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Establishment of a transgenic zebrafish line for superficial skin ablation and functional validation of apoptosis modulators in vivo.

Chen CF, Chu CY, Chen TH, Lee SJ, Shen CN, Hsiao CD - PLoS ONE (2011)

Bottom Line: Great reductions in NTR-hKikGR(+) fluorescent signals accompanied epidermal cell apoptosis.In contrast, either crossing the killer line with testing lines or transiently injecting the killer line with testing vectors that expressed human constitutive active Akt1, mouse constitutive active Stat3, or HPV16 E6 element displayed apoptosis-resistant phenotypes to cytotoxic metrodinazole as judged by the loss of reduction in NTR-hKikGR(+) fluorescent signaling.The current work identifies a potential use for transgenic zebrafish as a high-throughput platform to validate potential apoptosis modulators in vivo.

View Article: PubMed Central - PubMed

Affiliation: Institute of Bioscience and Biotechnology, National Taiwan Ocean University, Keelung, Taiwan.

ABSTRACT

Background: Zebrafish skin is composed of enveloping and basal layers which form a first-line defense system against pathogens. Zebrafish epidermis contains ionocytes and mucous cells that aid secretion of acid/ions or mucous through skin. Previous studies demonstrated that fish skin is extremely sensitive to external stimuli. However, little is known about the molecular mechanisms that modulate skin cell apoptosis in zebrafish.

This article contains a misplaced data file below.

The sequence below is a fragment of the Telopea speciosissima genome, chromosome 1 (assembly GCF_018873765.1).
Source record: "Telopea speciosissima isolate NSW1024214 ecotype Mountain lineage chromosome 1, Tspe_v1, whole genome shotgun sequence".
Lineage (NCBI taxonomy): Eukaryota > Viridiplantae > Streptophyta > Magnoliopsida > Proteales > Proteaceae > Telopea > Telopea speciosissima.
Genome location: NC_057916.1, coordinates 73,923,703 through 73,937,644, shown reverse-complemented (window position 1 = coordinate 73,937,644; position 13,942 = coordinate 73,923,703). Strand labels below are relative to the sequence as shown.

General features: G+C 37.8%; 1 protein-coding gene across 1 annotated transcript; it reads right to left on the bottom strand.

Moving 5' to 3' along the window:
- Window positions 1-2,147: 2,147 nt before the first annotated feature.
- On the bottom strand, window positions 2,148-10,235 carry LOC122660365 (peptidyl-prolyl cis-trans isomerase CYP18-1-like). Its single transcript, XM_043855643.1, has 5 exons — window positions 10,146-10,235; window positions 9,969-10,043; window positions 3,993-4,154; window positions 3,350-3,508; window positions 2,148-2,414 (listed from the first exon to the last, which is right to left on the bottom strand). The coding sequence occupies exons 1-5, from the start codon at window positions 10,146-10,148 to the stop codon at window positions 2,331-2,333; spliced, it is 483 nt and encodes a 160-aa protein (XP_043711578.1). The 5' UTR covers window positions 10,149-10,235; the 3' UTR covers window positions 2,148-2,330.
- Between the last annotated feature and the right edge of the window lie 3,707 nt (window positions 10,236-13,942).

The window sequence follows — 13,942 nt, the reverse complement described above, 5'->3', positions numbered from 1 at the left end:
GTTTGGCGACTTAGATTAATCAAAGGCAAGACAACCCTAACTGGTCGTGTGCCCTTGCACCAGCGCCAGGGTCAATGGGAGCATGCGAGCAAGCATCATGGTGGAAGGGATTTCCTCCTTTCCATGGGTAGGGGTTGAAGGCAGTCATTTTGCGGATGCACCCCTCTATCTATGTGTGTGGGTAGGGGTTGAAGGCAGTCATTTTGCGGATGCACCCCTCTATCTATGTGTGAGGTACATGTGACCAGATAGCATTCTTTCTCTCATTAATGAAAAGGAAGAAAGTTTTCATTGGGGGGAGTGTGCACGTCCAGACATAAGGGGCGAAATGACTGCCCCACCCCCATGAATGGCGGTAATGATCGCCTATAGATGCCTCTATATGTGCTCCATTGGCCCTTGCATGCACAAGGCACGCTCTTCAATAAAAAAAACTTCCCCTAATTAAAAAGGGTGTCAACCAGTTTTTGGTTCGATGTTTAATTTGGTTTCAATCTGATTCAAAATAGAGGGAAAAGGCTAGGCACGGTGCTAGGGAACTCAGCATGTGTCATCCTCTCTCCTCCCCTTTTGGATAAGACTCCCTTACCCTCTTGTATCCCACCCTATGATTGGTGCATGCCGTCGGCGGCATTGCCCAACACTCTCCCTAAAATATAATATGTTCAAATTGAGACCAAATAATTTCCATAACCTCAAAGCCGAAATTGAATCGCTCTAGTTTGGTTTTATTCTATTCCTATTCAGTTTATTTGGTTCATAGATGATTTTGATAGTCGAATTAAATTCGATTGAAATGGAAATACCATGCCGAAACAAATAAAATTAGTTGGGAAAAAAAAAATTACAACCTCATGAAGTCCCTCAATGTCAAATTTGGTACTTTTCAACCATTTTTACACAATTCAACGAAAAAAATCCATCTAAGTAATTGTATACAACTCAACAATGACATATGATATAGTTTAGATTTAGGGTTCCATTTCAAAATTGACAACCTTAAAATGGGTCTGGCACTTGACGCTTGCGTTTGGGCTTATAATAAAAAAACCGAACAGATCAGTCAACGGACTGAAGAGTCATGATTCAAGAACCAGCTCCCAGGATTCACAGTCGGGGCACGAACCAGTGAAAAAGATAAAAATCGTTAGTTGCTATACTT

Methodology/principal findings: This study aimed to create a platform to conduct conditional skin ablation and determine if it is possible to attenuate apoptotic stimuli by overexpressing potential apoptosis modulating genes in the skin of live animals. A transgenic zebrafish line of Tg(krt4:NTR-hKikGR)(cy17) (killer line), which can conditionally trigger apoptosis in superficial skin cells, was first established. When the killer line was incubated with the prodrug metrodinazole, the superficial skin displayed extensive apoptosis as judged by detection of massive TUNEL- and active caspase 3-positive signals. Great reductions in NTR-hKikGR(+) fluorescent signals accompanied epidermal cell apoptosis. This indicated that NTR-hKikGR(+) signal fluorescence can be utilized to evaluate apoptotic events in vivo. After removal of metrodinazole, the skin integrity progressively recovered and NTR-hKikGR(+) fluorescent signals gradually restored. In contrast, either crossing the killer line with testing lines or transiently injecting the killer line with testing vectors that expressed human constitutive active Akt1, mouse constitutive active Stat3, or HPV16 E6 element displayed apoptosis-resistant phenotypes to cytotoxic metrodinazole as judged by the loss of reduction in NTR-hKikGR(+) fluorescent signaling.

Conclusion/significance: The killer/testing line binary system established in the current study demonstrates a nitroreductase/metrodinazole system that can be utilized to conditionally perform skin ablation in a real-time manner, and provides a valuable tool to visualize and quantify the anti-apoptotic potential of interesting target genes in vivo. The current work identifies a potential use for transgenic zebrafish as a high-throughput platform to validate potential apoptosis modulators in vivo.